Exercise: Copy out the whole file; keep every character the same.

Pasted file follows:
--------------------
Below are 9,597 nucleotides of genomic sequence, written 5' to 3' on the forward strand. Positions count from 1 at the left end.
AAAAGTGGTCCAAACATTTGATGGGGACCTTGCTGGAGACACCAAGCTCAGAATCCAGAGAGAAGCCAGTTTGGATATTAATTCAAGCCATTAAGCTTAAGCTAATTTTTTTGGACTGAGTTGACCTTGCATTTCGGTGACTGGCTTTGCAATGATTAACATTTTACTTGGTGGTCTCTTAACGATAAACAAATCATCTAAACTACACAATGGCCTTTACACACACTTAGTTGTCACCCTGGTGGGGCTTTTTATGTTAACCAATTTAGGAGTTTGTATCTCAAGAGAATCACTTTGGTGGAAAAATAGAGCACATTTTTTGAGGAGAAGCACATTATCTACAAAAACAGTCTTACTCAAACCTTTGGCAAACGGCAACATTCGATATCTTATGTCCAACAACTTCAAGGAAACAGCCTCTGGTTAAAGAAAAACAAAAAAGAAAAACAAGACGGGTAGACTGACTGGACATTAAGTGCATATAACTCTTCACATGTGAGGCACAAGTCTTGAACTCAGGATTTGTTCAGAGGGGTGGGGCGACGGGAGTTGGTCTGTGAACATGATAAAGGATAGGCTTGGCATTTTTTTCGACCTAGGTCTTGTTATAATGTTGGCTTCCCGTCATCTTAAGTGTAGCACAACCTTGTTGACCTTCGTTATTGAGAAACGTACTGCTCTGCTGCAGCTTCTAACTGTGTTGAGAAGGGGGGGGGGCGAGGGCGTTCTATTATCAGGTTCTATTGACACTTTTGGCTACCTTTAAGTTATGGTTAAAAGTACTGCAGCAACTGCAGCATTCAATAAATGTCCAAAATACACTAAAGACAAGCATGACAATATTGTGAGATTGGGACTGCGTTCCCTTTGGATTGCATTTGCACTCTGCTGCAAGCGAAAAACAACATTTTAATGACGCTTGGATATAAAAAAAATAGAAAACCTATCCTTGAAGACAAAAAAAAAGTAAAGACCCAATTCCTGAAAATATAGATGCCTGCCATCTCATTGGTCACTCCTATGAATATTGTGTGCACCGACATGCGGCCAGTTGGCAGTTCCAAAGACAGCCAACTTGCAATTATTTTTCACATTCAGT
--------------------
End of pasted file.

Below are 9,597 nucleotides of genomic sequence, written 5' to 3' on the forward strand. Positions count from 1 at the left end.
AAAAGTGGTCCAAACATTTGATGGGGACCTTGCTGGAGACACCAAGCTCAGAATCCAGAGAGAAGCCAGTTTGGATATTAATTCAAGCCATTAAGCTTAAGCTAATTTTTTTGGACTGAGTTGACCTTGCATTTCGGTGACTGGCTTTGCAATGATTAACATTTTACTTGGTGGTCTCTTAACGATAAACAAATCATCTAAACTACACAATGGCCTTTACACACACTTAGTTGTCACCCTGGTGGGGCTTTTTATGTTAACCAATTTAGGAGTTTGTATCTCAAGAGAATCACTTTGGTGGAAAAATAGAGCACATTTTTTGAGGAGAAGCACATTATCTACAAAAACAGTCTTACTCAAACCTTTGGCAAACGGCAACATTCGATATCTTATGTCCAACAACTTCAAGGAAACAGCCTCTGGTTAAAGAAAAACAAAAAAGAAAAACAAGACGGGTAGACTGACTGGACATTAAGTGCATATAACTCTTCACATGTGAGGCACAAGTCTTGAACTCAGGATTTGTTCAGAGGGGTGGGGCGACGGGAGTTGGTCTGTGAACATGATAAAGGATAGGCTTGGCATTTTTTTCGACCTAGGTCTTGTTATAATGTTGGCTTCCCGTCATCTTAAGTGTAGCACAACCTTGTTGACCTTCGTTATTGAGAAACGTACTGCTCTGCTGCAGCTTCTAACTGTGTTGAGAAGGGGGGGGGGCGAGGGCGTTCTATTATCAGGTTCTATTGACACTTTTGGCTACCTTTAAGTTATGGTTAAAAGTACTGCAGCAACTGCAGCATTCAATAAATGTCCAAAATACACTAAAGACAAGCATGACAATATTGTGAGATTGGGACTGCGTTCCCTTTGGATTGCATTTGCACTCTGCTGCAAGCGAAAAACAACATTTTAATGACGCTTGGATATAAAAAAAATAGAAAACCTATCCTTGAAGACAAAAAAAAAGTAAAGACCCAATTCCTGAAAATATAGATGCCTGCCATCTCATTGGTCACTCCTATGAATATTGTGTGCACCGACATGCGGCCAGTTGGCAGTTCCAAAGACAGCCAACTTGCAATTATTTTTCACATTCAGT